Our wee NC State University gnome, Wolfgang, has traveled many kilometers with us while in Europe and was only left alone to guard the chateau when we flew to the Scandinavian countries. Now he and we had a hankering to make one last trip at this end of our stay in Grenoble. Wolfgang was packed for the last time to go with us to Prague, Czech Republic—Praha in Czech.
We arose at 4:45 am for the aérobus ride from the Grenoble gare to Geneva Airport. Our Swiss Air flight to Prague was leaving at 11 am, and we were catching the 6 am bus that would deliver us to Geneva in two short hours. We were toting all the earthly possessions that we were taking back to America; we were hauling the most baggage ever since our arrival in France. The airport was teeming with people in long lines. Oh, yeah. August is vacances (vacation) all over Europe!
The line moved quickly, and when we approached the baggage window, the Swiss Air worker seemed unperturbed by the masses. Steve was checking his oversized bag and the carry-on bag he usually takes with him in the cabin. His computer bag with TWO computers and his guitar would be his onboard luggage. I only had to check my oversized bag and would take on my carry-on bag, my backpack, and the 5.7 lbs. Le Robert et Collins French–English dictionary, which I had nonchalantly tucked under my arm as though it was my usual reading material. (I was going to donate the dictionary to the deserving Babel library, the language center in Grenoble, until I looked at the Amazon.com replacement cost. Our 35€ lexicon would cost me $120.00 at home. I wasn’t leaving that baby.)
Steve hoisted the BIG bag onto the scale. Knowing it would be over the limit, we were prepared to pay for what we expected would be a small amount (maybe $50) to send this bag on the 1 hour 10 minute flight. We’d worry about Prague to the United States later. The bag was whisked off to baggage handling, and he was directed to take a slip of paper with the official noted weight over to the counter across the concourse to pay for the overage. The cheerful Swiss Air employee there took the slip, crunched some numbers, and requested 615 CHF (Swiss francs). Steve asked the conversion into U.S. greenbacks. She answered, “$846.00.” We could have bought it a racking-fracking seat for $250! He choked. The clothes inside weren’t worth eight big ones. He shot her the question, “Can I get the bag back?” She looked puzzled but told him to go to the bowels of the baggage area and request the bag. Long story, short… he retrieved all our bags and proceeded to perform a core dump of most of the contents to the astonishment of the baggage handler observing all this. “You are throwing out all your clothes?” he gasped. “I will send them to you. Give me your name and address.” In disbelief, I jotted down our information, and he gave me his. I’ll let you know if any boxes show up postmarked Geneva, Switzerland, on our doorstep.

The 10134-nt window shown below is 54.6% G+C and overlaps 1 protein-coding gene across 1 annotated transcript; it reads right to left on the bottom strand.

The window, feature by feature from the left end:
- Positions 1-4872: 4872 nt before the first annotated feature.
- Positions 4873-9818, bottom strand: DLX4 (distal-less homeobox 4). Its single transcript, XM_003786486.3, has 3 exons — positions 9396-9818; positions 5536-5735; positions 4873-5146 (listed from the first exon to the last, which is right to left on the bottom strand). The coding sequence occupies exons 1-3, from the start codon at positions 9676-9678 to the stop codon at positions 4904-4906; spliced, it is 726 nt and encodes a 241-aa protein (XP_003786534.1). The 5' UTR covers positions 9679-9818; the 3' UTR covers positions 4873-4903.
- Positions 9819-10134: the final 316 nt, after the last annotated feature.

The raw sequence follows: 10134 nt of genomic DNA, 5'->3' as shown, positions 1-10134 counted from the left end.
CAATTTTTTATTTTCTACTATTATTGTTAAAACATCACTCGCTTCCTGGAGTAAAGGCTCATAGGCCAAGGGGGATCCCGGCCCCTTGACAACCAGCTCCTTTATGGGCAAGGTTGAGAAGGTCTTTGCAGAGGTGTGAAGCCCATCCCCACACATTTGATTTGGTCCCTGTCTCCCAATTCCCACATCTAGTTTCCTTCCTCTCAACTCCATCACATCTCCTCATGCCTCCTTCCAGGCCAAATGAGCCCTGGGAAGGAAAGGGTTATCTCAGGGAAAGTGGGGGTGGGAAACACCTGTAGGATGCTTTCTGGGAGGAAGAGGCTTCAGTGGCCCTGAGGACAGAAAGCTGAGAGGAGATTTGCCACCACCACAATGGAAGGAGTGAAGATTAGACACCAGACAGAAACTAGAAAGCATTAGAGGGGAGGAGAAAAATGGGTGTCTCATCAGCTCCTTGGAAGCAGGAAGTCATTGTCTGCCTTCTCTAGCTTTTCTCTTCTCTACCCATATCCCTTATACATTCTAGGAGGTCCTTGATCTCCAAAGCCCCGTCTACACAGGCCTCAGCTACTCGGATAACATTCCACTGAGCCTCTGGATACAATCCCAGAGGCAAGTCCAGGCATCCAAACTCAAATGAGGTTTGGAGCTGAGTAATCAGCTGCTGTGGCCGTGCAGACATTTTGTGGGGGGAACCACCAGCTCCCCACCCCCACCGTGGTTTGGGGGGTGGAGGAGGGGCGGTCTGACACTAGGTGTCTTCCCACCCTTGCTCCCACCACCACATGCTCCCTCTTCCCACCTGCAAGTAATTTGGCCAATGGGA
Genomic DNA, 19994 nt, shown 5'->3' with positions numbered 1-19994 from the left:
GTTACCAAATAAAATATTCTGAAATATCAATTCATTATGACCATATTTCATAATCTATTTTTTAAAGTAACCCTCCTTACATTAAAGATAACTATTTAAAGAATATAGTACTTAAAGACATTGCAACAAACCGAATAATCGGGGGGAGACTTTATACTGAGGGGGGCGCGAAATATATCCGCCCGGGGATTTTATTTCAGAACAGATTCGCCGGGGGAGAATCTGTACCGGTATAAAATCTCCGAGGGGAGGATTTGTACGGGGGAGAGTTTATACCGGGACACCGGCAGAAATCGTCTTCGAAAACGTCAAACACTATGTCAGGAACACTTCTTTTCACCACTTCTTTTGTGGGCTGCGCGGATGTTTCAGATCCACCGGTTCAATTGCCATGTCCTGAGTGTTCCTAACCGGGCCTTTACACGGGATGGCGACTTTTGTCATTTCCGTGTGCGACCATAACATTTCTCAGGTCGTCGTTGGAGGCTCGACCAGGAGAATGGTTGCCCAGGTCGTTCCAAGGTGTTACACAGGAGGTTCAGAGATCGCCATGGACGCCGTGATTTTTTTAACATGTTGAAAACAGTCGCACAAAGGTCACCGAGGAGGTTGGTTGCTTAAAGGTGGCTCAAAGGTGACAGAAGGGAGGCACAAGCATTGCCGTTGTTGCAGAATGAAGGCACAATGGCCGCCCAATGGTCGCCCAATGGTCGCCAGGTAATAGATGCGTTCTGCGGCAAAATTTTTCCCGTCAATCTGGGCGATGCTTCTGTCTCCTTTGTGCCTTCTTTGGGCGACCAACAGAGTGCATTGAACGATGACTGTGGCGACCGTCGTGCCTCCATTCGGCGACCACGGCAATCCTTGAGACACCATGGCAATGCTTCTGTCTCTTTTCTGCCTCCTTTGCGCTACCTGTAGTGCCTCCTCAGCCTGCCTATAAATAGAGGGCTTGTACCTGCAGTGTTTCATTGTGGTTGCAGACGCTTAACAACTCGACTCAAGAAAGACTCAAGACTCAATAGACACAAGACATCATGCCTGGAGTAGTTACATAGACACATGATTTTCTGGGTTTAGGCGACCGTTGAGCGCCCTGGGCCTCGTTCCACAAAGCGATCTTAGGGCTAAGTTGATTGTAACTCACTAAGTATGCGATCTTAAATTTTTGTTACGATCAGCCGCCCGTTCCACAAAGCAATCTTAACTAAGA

After all that, the flight to Prague was uneventful. We had arranged to be picked up at the airport by Jiri (Yuri), one of the owners of the Guest House Lida, where we would be staying. He was an animated man who had a keen interest in history and enthusiastically told us a little about his beloved Prague as we passed some of the landmarks. He also spoke of the trials of the Czech people over the years as he drove towards the guest house. When we arrived, Yuri single-handedly lugged many of the bags up the three flights of stairs to our clean and quiet room. “When you are settled, come downstairs, and I will serve you coffee and tell you more about Prague,” Yuri said. He was as good as his word; a little while later, we seated ourselves around one of the breakfast tables, and he revealed the ins and outs of the transportation system mysteries and must-see spots in Prague. We left the guest house armed with maps and knowledge and made for Old Town Prague with Kathy and Hilary, two American long-time friends, who had just arrived at the B&B as well and were heading in our direction.